Aortoiliac Occlusive Disease

Overview

Aortoiliac occlusive disease is a peripheral arterial disease that occurs when one or more of the primary arteries in the pelvis become narrowed or blocked completely. The condition is caused by atherosclerosis, or hardening of the arteries.

Symptoms

There is a range of symptoms associated with aortoiliac disease that occur at different points in its progression. Some of the main symptoms include cramping/pain or fatigue during exercise (disappearing during rest) in the thigh, leg, and buttock areas.

More severe symptoms can include continuous pain or coldness/numbness in the legs, sores on the lower leg or heels and toes, atrophy/shrinking of muscles, and even gangrene in the most serious cases.

Risk Factors

Plaque buildup in the arteries is the primary cause of aortoiliac occlusive disease, and the risk factors for this condition include smoking and high blood pressure/high cholesterol.

Treating Aortoiliac Disease

As with many vascular conditions, making immediate modifications toward a healthier lifestyle can be a big factor in treating the disease when combined with medications that will increase blood flow and/or reduce clotting. Because of the high degree of foot sores, getting regular treatment of these will help reduce the risk of gangrene (which could lead to the need for amputation).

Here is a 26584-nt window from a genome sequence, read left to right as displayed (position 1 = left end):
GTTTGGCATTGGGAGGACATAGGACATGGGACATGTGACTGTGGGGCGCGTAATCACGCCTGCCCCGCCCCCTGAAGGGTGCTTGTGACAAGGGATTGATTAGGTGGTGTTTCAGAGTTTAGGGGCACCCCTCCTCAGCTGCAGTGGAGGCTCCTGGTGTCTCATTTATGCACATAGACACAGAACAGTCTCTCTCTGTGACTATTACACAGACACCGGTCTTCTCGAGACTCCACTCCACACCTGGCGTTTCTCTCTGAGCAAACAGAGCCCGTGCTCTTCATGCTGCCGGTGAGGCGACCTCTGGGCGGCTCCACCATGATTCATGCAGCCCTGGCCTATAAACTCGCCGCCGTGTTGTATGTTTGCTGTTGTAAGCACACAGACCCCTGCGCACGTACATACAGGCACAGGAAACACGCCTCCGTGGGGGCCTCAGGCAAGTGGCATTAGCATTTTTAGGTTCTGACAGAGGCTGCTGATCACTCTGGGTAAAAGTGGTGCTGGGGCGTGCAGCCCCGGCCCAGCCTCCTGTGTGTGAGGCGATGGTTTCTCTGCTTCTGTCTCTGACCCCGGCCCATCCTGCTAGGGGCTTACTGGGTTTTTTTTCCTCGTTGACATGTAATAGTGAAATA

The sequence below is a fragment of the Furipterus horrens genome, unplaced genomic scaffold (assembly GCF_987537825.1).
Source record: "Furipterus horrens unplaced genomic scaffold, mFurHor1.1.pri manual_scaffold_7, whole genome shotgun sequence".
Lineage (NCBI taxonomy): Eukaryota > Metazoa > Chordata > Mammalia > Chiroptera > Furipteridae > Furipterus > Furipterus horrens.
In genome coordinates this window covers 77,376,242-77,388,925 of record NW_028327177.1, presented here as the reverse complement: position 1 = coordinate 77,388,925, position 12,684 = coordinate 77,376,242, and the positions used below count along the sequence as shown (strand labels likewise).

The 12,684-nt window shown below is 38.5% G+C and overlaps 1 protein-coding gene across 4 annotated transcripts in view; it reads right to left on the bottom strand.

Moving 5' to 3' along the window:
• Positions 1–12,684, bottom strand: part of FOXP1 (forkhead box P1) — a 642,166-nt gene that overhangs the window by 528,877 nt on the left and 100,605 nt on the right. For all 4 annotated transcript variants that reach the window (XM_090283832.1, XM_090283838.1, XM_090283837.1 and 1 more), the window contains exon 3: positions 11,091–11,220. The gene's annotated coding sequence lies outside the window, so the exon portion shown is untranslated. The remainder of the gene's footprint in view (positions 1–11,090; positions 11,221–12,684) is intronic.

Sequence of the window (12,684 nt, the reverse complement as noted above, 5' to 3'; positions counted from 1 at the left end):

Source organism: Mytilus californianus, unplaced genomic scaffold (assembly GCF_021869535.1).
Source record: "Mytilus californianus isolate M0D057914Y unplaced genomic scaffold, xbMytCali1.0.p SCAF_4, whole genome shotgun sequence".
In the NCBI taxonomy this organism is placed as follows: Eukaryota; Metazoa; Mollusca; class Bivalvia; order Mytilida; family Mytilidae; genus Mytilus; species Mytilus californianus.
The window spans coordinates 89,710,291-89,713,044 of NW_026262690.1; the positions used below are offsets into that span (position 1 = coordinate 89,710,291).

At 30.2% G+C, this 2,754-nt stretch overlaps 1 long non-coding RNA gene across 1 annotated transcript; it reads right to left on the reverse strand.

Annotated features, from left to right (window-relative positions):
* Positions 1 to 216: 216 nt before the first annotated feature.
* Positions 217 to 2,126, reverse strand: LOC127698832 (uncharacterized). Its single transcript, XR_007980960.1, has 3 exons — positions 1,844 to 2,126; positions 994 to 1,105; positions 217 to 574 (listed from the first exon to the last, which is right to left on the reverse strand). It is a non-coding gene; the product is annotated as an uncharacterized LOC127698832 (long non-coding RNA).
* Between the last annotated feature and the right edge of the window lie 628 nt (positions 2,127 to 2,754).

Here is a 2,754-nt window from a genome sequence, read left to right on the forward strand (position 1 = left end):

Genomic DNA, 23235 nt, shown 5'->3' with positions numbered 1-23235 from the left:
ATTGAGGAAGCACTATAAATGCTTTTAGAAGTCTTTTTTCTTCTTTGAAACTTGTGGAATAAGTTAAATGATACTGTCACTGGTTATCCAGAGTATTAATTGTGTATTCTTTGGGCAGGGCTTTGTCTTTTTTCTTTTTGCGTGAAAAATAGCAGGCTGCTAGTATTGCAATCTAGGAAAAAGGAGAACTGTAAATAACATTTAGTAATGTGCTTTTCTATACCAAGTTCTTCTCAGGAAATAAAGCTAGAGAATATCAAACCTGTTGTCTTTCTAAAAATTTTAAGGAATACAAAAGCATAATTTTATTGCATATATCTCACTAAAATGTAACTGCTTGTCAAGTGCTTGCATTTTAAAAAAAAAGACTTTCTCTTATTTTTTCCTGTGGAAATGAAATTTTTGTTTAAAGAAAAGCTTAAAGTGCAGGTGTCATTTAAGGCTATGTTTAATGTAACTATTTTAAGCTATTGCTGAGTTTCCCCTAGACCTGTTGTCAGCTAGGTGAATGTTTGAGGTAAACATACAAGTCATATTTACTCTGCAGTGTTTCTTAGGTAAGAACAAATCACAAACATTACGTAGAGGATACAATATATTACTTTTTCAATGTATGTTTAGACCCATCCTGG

For more severe cases, there are several surgical options, ranging from angioplasty/stenting/catheterization to full bypass surgery.


Conditions Treated at the
There are many conditions and diseases related to the vascular system, and each has its own set of optimal treatment options. At the Vascular Institute of New York, our physicians and therapy team have access to most current and effective treatments available in the industry.

Please click the links below to learn more about each condition, including symptoms, risk factors, and treatment options.

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